In his poem, 'The Mythical Founding of Buenos Aires', Argentina's prodigal son, the writer Jorge Luis Borges, wrote 'Hard to believe Buenos Aires had any beginning/I feel it to be as eternal as air and water'.
As Argentina approaches its bicentennial anniversary in 2010, it is hard to wander the streets of its capital Buenos Aires and imagine that, with the exception of La Boca, San Telmo and some of downtown, all the city was fields 200 years ago.
In two centuries of independence, porteños, as the city's residents are called, have developed some strong characteristics. They are gregarious, occasionally melancholy yet endlessly welcoming. It is likely that an impromptu chat or drink with a talkative resident will stay in your memory long after you've relegated your photo of the Casa Rosada to the bottom drawer and forgotten your tango steps.
Buenos Aires, you see, is not a city to visit, but a city to live in. That is not to suggest that everyone should quit their jobs, sell up and move to Argentina's capital, but those who come should, whether visiting for three days or three months, take time to live like porteños. Be sure to visit the sites, take amusing perspective shots of the Obelísco, and watch a cheesy tango show, but also spend hours in coffee shops mulling over a novel, cheer along with fanatics at a football game, chat for hours after your steak dinner and stay up until dawn, partying with BA's carefree and beautiful young crowd. This is how to get under the skin of an utterly, and wonderfully, beguiling city.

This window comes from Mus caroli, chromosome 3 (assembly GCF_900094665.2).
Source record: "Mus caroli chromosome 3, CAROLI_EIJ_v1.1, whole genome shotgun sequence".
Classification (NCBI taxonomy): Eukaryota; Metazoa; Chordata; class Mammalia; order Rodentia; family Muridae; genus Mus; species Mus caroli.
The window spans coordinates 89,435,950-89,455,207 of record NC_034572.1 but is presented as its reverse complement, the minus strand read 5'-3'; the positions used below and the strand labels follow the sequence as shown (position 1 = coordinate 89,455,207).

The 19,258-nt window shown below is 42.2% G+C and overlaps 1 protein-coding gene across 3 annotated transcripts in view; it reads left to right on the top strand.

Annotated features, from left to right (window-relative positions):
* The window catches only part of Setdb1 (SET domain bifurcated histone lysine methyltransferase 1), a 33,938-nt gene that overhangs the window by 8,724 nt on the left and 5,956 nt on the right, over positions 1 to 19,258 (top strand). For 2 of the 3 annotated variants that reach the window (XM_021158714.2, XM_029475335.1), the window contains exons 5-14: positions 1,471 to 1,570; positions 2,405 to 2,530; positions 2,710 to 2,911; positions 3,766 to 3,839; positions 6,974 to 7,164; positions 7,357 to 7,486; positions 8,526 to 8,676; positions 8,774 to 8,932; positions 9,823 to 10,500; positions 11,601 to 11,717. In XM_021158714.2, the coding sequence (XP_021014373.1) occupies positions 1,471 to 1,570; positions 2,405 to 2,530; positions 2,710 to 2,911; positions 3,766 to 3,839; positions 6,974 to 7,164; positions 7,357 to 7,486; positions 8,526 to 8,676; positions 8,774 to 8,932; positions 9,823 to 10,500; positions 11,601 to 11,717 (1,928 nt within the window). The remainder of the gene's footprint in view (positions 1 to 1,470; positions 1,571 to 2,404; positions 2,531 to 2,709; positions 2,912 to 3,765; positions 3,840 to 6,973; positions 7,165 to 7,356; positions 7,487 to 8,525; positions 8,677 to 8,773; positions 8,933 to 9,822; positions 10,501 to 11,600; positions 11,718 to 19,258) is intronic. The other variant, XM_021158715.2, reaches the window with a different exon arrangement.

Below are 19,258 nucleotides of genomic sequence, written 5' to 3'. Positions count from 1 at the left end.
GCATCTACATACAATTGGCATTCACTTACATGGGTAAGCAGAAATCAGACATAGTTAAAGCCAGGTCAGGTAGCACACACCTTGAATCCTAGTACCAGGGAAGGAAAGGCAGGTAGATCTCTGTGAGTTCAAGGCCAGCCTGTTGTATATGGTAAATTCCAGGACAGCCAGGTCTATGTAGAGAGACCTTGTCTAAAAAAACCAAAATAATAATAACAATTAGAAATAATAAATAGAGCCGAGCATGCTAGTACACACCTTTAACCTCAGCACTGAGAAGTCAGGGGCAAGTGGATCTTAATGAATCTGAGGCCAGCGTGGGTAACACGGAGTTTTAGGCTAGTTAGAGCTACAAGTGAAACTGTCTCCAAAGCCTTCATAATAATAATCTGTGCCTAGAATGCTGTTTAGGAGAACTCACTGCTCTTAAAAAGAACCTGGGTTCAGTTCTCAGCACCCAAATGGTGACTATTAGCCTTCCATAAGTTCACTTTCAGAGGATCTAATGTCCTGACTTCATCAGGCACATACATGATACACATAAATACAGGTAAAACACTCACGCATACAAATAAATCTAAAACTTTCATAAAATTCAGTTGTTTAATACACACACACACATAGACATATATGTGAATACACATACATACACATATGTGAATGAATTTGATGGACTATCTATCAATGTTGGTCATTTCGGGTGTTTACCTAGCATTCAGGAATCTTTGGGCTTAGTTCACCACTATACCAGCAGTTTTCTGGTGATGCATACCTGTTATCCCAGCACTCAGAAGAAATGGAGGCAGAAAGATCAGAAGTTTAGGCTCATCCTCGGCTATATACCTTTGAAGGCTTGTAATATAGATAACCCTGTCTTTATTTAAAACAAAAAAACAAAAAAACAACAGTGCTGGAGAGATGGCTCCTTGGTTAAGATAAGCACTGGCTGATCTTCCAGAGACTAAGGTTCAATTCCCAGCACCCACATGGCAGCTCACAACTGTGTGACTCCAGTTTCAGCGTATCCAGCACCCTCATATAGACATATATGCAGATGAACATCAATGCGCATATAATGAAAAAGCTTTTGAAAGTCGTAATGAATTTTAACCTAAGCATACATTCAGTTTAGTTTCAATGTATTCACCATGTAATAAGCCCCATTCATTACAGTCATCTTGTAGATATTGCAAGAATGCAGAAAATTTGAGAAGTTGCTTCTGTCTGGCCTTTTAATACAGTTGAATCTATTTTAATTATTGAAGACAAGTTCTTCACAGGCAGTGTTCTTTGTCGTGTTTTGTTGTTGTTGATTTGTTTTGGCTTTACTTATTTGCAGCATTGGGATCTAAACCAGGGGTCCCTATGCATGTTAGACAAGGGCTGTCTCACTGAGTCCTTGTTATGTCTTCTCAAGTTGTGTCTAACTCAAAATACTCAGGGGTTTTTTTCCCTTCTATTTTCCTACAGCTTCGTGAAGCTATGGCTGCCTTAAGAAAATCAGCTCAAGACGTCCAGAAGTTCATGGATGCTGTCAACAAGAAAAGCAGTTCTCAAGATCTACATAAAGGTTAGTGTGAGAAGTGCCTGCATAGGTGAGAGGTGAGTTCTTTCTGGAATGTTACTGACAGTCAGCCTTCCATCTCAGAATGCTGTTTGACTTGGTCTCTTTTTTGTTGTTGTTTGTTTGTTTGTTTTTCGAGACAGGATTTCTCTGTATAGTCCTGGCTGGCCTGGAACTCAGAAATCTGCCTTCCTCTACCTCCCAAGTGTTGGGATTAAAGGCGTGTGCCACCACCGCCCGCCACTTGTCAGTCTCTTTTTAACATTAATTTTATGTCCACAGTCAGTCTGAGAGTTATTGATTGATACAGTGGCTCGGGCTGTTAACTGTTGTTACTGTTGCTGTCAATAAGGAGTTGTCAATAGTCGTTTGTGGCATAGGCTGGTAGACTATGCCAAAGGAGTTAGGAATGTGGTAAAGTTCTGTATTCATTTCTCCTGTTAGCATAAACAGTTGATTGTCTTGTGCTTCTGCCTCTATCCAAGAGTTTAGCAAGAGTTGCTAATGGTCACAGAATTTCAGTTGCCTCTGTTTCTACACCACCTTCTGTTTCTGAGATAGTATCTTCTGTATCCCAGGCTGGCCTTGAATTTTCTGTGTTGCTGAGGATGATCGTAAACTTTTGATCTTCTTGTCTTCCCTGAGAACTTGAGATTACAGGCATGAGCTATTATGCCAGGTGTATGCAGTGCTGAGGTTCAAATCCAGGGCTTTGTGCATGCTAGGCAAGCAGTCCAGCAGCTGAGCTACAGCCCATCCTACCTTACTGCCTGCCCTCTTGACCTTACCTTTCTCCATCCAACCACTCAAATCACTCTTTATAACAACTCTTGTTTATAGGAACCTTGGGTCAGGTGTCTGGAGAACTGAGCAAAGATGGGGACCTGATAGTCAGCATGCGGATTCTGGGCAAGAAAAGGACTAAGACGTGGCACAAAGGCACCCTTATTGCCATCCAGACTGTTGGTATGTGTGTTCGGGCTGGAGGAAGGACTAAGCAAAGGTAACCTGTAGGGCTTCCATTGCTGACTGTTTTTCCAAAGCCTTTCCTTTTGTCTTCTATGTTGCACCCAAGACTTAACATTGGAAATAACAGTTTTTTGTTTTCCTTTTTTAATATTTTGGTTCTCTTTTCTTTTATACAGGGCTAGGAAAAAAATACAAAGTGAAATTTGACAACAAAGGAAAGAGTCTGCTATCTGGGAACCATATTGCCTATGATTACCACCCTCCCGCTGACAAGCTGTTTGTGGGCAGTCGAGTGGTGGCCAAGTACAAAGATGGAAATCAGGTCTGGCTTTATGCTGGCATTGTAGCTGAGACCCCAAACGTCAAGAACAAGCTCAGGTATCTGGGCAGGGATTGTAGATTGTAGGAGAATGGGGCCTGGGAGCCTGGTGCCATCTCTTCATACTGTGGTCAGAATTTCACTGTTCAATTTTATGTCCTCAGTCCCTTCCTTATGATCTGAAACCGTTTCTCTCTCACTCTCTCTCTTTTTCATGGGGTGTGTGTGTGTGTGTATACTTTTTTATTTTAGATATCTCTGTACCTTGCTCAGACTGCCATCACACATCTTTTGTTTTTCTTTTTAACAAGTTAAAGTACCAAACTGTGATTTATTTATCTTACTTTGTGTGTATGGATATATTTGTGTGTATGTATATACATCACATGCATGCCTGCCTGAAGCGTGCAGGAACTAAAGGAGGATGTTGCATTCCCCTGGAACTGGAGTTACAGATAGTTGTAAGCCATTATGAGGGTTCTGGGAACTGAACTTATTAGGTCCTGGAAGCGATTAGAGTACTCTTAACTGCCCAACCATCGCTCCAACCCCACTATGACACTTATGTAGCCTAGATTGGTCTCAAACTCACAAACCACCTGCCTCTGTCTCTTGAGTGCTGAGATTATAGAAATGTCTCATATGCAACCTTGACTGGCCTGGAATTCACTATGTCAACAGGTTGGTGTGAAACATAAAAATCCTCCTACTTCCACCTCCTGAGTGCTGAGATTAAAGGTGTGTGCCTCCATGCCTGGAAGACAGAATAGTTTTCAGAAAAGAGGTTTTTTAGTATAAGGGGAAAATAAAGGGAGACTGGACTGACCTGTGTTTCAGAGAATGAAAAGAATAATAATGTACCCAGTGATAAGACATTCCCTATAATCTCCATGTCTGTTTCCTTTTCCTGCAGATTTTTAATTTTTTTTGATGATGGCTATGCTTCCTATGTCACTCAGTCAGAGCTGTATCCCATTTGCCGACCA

Through its chaotic and frenetic exterior, you will see that much of the city is beautiful, with grandiose buildings, world-class art galleries, fine restaurants and a thriving fashion industry. Yet those who come with the wince-inducing 'Paris of the South' tag in mind will be disappointed (if that's your bag, we suggest Paris). Buenos Aires, despite the occasional European pretence, is undoubtedly a Latin city, as anyone who takes time to explore neighbourhoods, such as Once and Retiro, will discover. Like every other city in Latin America, it still has major problems with inequalities of wealth.
Buenos Aires is unpredictable. Sometimes frustratingly so, but more often thrillingly so. You never know what's around the next corner: a spontaneous tango display, a flash mob from BA's exciting theatre scene, a free concert by one of the world's leading artists, or maybe another protest.
This is why we adore Buenos Aires, and why we know you will too.
Explore Buenos Aires